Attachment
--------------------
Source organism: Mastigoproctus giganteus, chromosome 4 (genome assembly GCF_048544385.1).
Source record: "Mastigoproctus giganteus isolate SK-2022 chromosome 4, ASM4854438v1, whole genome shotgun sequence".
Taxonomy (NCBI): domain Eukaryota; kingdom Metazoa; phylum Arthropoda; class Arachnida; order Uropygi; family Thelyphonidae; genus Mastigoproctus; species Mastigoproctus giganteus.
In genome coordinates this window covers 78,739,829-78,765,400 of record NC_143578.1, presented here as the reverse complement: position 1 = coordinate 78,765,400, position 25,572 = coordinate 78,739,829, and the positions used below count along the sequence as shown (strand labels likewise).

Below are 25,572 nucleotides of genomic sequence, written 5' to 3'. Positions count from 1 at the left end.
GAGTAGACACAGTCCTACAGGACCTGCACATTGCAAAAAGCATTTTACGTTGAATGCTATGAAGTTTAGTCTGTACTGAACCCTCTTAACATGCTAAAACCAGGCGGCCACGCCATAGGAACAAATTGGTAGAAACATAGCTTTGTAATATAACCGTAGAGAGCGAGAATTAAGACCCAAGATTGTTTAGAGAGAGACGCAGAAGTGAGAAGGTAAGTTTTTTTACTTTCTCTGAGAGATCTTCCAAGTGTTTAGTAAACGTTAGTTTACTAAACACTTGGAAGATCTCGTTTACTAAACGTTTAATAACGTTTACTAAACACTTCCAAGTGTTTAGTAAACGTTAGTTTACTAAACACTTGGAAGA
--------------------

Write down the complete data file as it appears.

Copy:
Source organism: Mastigoproctus giganteus, chromosome 4 (genome assembly GCF_048544385.1).
Source record: "Mastigoproctus giganteus isolate SK-2022 chromosome 4, ASM4854438v1, whole genome shotgun sequence".
Taxonomy (NCBI): domain Eukaryota; kingdom Metazoa; phylum Arthropoda; class Arachnida; order Uropygi; family Thelyphonidae; genus Mastigoproctus; species Mastigoproctus giganteus.
In genome coordinates this window covers 78,739,829-78,765,400 of record NC_143578.1, presented here as the reverse complement: position 1 = coordinate 78,765,400, position 25,572 = coordinate 78,739,829, and the positions used below count along the sequence as shown (strand labels likewise).

Below are 25,572 nucleotides of genomic sequence, written 5' to 3'. Positions count from 1 at the left end.
GAGTAGACACAGTCCTACAGGACCTGCACATTGCAAAAAGCATTTTACGTTGAATGCTATGAAGTTTAGTCTGTACTGAACCCTCTTAACATGCTAAAACCAGGCGGCCACGCCATAGGAACAAATTGGTAGAAACATAGCTTTGTAATATAACCGTAGAGAGCGAGAATTAAGACCCAAGATTGTTTAGAGAGAGACGCAGAAGTGAGAAGGTAAGTTTTTTTACTTTCTCTGAGAGATCTTCCAAGTGTTTAGTAAACGTTAGTTTACTAAACACTTGGAAGATCTCGTTTACTAAACGTTTAATAACGTTTACTAAACACTTCCAAGTGTTTAGTAAACGTTAGTTTACTAAACACTTGGAAGA